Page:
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Bill Jones

The role of political parties Political parties are such familiar features of political life that we sometimes fail to appreciate the valuable roles they play in participative democracy. This is especially the case in a modern culture which tends to attribute only malign motives to politicians. In reality, parties are vital to our way of life, for reasons which include the following. Harmonising differing viewpoints Given that most sections of society seek to advance the interests of their group, there is a vast array of related viewpoints reflecting

in British politics today
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Duncan Watts

Chap 8 28/8/03 1:13 pm Page 178 Political parties 8 Political parties are organisations of broadly like-minded men and women which seek to win power in elections in order that they can then assume responsibility for controlling the apparatus of government. Unlike interest groups, which seek merely to influence the government, serious parties aims to secure the levers of power. In this chapter, we examine their relevance in Britain and America. The emphasis is on the competition between the two main parties in either country for the control of public offices

in Understanding US/UK government and politics
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Paolo Dardanelli

Political parties were the most important elite actors in the politics of Scottish self-government. Where parties stood on the spectrum of constitutional options, what perceptions they had of the European dimension and how they played their strategies are crucial factors in assessing their impact on the distribution of preferences at public opinion level. In this chapter I analyse such factors in relation to the Scottish National party (SNP), the Labour party and the Conservative party, the three main actors of the Scottish party system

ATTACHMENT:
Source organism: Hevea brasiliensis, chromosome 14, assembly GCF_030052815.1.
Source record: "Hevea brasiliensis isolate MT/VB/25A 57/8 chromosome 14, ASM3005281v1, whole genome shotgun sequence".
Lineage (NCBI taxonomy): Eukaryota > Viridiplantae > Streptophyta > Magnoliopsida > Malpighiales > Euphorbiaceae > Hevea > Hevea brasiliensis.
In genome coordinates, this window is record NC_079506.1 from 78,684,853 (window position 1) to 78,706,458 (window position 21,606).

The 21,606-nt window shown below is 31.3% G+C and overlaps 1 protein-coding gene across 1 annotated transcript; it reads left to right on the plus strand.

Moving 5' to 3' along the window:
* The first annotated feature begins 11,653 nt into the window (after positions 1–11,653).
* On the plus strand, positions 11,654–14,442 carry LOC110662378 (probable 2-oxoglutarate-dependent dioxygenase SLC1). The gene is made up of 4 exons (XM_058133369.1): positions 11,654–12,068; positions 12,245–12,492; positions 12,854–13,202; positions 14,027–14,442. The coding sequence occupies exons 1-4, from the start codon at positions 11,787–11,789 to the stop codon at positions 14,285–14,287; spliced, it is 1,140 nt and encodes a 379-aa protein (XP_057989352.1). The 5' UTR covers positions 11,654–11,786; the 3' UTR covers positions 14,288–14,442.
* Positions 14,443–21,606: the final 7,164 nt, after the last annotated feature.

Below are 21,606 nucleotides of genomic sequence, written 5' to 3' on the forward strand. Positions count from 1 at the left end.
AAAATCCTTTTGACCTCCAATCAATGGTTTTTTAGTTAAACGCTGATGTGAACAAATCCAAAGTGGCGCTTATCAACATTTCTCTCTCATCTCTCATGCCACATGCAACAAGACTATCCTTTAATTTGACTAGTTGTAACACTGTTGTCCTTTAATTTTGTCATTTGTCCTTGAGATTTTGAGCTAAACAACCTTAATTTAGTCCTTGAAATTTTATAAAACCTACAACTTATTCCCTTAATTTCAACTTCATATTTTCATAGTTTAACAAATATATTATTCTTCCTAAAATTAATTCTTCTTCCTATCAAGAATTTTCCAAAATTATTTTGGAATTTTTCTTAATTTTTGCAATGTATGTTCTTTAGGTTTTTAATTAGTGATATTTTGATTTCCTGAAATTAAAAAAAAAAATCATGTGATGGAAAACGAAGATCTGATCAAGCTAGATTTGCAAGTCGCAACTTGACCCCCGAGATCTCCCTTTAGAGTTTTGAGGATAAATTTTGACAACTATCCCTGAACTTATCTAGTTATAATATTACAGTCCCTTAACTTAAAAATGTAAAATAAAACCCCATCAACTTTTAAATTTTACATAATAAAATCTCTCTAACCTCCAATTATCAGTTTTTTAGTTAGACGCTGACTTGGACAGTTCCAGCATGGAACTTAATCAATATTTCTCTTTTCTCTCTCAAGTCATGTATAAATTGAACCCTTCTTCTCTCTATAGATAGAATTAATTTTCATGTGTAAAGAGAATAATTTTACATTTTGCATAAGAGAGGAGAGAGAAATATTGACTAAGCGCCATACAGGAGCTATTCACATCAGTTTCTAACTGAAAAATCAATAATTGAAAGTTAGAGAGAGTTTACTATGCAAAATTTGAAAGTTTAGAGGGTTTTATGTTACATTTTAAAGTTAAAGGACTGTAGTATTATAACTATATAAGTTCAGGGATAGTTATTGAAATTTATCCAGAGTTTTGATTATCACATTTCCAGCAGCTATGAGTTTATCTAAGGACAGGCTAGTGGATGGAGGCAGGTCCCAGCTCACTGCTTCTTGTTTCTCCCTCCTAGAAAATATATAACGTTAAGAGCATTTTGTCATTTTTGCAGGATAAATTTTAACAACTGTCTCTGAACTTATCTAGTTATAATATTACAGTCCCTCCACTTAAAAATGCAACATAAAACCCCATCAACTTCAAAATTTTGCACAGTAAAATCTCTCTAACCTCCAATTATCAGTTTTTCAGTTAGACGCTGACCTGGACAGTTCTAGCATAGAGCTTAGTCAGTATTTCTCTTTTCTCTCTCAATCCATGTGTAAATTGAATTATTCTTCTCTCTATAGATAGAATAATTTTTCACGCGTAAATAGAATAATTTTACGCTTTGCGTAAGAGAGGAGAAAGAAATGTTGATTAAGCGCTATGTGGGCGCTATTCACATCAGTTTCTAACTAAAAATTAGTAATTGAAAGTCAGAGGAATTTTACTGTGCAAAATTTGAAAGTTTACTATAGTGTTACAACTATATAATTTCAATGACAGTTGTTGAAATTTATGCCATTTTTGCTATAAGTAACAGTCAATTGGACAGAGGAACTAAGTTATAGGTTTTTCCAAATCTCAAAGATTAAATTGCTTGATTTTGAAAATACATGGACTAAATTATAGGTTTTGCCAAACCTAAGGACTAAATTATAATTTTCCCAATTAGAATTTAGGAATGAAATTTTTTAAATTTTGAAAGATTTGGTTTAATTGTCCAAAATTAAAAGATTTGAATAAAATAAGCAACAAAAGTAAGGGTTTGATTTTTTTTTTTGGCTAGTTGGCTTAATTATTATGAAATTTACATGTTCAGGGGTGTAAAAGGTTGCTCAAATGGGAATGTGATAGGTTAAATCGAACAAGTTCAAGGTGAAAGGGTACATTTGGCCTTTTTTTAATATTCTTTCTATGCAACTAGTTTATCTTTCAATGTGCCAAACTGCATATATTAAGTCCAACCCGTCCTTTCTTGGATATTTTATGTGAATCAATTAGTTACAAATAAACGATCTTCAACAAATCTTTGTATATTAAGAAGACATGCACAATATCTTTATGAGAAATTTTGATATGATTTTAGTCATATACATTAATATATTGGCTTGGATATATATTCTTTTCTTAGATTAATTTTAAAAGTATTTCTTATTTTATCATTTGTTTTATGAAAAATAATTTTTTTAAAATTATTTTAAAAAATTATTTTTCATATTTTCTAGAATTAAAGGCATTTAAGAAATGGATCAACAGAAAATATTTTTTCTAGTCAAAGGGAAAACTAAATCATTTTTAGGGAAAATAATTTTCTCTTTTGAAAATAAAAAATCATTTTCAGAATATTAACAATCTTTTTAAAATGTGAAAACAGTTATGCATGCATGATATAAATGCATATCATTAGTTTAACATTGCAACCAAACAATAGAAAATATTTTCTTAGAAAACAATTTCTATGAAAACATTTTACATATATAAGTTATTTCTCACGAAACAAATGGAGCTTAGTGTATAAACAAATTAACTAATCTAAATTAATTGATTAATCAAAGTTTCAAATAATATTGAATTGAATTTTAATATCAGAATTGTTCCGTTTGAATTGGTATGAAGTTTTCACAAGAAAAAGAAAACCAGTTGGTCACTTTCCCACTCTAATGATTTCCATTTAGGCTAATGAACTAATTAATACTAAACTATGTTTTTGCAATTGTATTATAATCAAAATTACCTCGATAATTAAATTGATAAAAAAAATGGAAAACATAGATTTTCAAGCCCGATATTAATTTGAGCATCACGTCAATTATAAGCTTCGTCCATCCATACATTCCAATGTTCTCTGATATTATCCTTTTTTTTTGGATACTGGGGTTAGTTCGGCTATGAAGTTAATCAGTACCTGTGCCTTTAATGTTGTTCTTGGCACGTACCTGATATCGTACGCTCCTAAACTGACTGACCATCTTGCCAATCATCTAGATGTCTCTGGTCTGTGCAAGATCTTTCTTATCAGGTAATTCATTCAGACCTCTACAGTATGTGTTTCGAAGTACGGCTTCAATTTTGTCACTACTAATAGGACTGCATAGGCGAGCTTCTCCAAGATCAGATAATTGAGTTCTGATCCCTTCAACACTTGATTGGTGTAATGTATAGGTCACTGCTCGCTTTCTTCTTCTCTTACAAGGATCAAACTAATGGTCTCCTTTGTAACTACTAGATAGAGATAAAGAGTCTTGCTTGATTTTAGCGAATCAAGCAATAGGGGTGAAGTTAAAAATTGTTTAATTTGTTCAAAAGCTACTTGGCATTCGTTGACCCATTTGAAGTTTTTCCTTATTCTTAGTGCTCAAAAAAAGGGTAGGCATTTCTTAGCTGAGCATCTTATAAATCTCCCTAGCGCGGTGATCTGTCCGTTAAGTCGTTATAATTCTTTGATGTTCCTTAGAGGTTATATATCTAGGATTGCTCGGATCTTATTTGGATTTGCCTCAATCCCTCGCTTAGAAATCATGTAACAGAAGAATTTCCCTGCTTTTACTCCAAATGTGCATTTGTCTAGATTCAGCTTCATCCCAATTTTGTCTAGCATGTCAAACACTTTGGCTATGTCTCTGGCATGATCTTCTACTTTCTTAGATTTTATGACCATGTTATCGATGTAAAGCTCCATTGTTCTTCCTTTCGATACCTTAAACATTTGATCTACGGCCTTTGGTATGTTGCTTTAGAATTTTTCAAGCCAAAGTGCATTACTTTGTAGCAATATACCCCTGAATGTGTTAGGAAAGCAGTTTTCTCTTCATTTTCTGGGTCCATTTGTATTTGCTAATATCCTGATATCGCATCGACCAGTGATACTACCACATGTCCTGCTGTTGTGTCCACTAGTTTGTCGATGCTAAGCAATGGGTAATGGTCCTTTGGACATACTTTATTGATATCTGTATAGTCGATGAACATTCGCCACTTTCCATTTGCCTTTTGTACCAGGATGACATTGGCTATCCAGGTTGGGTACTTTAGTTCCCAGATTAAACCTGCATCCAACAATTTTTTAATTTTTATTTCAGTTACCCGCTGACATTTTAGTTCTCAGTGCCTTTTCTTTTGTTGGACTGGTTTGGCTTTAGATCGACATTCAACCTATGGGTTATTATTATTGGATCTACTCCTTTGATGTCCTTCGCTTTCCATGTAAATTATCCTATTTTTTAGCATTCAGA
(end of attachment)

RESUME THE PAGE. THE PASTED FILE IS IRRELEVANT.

in Between two Unions
Geoffrey K. Roberts

3 Political parties and electoral politics The role of political parties in electoral politics Elections in democracies are structured by political parties, are contests between parties and their candidates and result in a party or a coalition of parties assuming responsibility for government. In Germany, the novelty of parties possessing constitutional status emphasises this relationship between parties and elections. Their responsibility to ‘participate in the formation of the political will of the people’ – a bland and generalised statement of obligation

in German electoral politics
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Paolo Dardanelli

This chapter analyses the evidence that proves the European dimension was crucial to party competition on self-government from 1988 to 1997. It determines that the political parties clearly identified a number of connections between the European Union and the issue of self-government for Scotland. This led to the adoption of a European dimension into their positions on self-government. It shows that the SNP served as the key actor in this dynamic, since it was the party that utilised the European Union to its fullest and effectively opened an additional dimension in the politics of self-government.